Know Your Enemy

Much hullabaloo is being made over the upcoming release of the new thriller about the search for bin Laden, Zero Dark Thirty.  Most pundits are keying in on what the movie said about torture, and I can't blame them.  In the last decade, popular media has been saturated with the type of 24-style terrordramas that feature ticking time-bombs that can only be stopped if the ex-marine superhero is willing to torture someone for the information he needs to do so.  Thanks to the sheer popularity of these programs - and the willingness of torture advocates to accept any arguments in favor of their repulsive position, no matter how flawed - this ridiculous logic pervades public discourse on the subject.

But, irregardless of what the movie says (or doesn't say) about torture, it was destined from the start to be nothing more than a propaganda film, fitting the standard US-government-led narrative of the war on terror.  That fate was sealed the moment it came out that the Obama administration was allowing the screenwriter intimate access to those involved in the "greatest manhunt in history" - access which is expressly barred from journalists, of course.

And how do you get this kind of play?

Well, you start by making The Hurt Locker.  Gotta shore up your credentials with a parochial war-is-hell-but-we're-not-blaming-anyone (and if we are, it's those dirty terrorist Arabs who use children as human bombs) adrenaline fest.  Once you've got that on your resume, and it's clear you're going to be no real threat to power - in actuality you're filling space where someone might make a truly critical piece - then you're on your way.  Follow that up by making it clear that your new movie is simply going to be about America trying to get the bad guy.  A limited timeline with no unsavory history.  Just 9/11 to Seal Team Six.

And that's surely what we're going to be fed, given a glance at the rave reviews that have come out already.  I mean, no one is doubting the cinematic prowess of those involved.  I'm sure that - just like The Hurt Locker - it's an extremely well-made film.  The problem is the industry churns out these type of well-made films that say nothing at an increasingly rapid pace.  They strive to make the type of film that at face value appears to titillate, but in actuality just reinforces the stereotypical view of the world we're all fed from day one.  So, even if Zero Dark Thirty does give its viewers a so-so view of torture, in the end it's still a celebratory "we got our guy!" whitewash.  It will do far more for jingoism than it will for self-reflection.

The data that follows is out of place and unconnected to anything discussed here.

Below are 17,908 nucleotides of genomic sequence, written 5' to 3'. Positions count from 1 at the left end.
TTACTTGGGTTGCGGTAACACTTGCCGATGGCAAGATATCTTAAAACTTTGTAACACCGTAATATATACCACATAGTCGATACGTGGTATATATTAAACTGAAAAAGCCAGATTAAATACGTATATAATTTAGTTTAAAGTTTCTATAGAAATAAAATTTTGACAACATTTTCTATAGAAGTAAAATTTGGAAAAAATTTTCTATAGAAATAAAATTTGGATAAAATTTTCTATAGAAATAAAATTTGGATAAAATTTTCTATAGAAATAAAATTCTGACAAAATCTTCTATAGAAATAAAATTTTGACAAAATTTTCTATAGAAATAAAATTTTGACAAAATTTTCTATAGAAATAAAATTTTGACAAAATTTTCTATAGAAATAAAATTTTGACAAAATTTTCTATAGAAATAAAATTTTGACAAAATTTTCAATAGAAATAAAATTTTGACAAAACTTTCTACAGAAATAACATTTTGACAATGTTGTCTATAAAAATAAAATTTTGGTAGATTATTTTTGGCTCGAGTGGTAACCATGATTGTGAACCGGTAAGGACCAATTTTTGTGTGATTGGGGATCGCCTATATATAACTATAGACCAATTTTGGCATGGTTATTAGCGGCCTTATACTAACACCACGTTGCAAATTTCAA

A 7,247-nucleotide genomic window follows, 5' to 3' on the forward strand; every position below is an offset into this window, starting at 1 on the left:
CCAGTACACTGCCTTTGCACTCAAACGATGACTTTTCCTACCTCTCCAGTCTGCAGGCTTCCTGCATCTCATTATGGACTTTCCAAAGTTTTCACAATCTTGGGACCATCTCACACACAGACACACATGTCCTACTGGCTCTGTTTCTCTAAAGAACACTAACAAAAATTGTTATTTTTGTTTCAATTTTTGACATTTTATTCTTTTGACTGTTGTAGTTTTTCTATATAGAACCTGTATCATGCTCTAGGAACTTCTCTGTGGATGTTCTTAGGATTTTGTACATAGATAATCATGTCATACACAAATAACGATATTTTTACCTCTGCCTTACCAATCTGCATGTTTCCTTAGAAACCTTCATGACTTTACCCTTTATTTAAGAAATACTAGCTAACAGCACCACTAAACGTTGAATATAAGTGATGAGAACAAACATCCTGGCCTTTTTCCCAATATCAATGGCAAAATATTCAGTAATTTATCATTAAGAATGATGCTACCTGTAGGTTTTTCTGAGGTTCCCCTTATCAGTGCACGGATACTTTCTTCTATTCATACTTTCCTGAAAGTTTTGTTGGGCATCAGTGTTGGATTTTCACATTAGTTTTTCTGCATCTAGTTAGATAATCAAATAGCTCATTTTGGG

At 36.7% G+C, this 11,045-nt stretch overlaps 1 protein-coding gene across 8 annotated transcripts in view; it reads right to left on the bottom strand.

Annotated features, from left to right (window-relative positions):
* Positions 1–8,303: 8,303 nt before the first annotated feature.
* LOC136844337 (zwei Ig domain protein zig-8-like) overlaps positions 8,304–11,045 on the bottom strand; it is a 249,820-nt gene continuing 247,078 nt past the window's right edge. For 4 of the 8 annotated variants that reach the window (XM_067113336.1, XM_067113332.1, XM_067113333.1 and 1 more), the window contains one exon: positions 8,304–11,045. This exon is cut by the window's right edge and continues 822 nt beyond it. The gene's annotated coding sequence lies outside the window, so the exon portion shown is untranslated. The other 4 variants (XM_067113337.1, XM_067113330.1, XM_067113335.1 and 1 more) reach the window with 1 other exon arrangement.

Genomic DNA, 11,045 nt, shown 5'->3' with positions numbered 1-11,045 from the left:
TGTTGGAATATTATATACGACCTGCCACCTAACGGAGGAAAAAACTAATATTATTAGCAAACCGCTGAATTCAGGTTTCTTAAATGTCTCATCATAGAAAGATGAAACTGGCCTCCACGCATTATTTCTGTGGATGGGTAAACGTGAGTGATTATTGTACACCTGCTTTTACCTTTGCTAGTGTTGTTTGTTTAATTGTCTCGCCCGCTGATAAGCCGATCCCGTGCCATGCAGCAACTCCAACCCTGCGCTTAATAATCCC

But there is a bigger issue here, and it is the question of: "What is acceptable discourse?"

Let's say I were to create a movie telling the story of bin Laden (that's what the idea here is, right?).  So, I start from the training of the mujahideen, show the extent of his money and influence, talk about US bases in the Middle East and the situation with Israel and Palestine and why that upsets the Muslim world. I eventually work through it all, and include the embassy bombings, 9/11 and the war in Afghanistan, and finally the events surrounding his death.  Immediately, it would be labelled terrorist propaganda.  It would be utterly shunned by all but the most activist sectors of the film industry.  The government wouldn't cooperate with details and events, they would put me on a watch list and work on doing their best to discredit me.  And yet I would only be showing the same history told by ultra-radical Wikipedia.

Contrast this with how Zero Dark Thirty is received.  Director Kathryn Bigelow says the film "doesn't have an agenda".  Really, no agenda?  With all things considered, that statement may fly in the face of reason, but what it really means is that the movie adheres completely to the official history of events - as dictated by the US government.  And that's the difference here.  Challenge the standard dialogue - factually, and fairly - and you're an enemy of the state; play to it, and you "have no agenda" and become a celebrated director.  This same scenario plays out in all walks of life, and it's hard to blame people for submitting.  You just can't build a career unless you sell out.  And American society teaches us to sell out, hard and fast.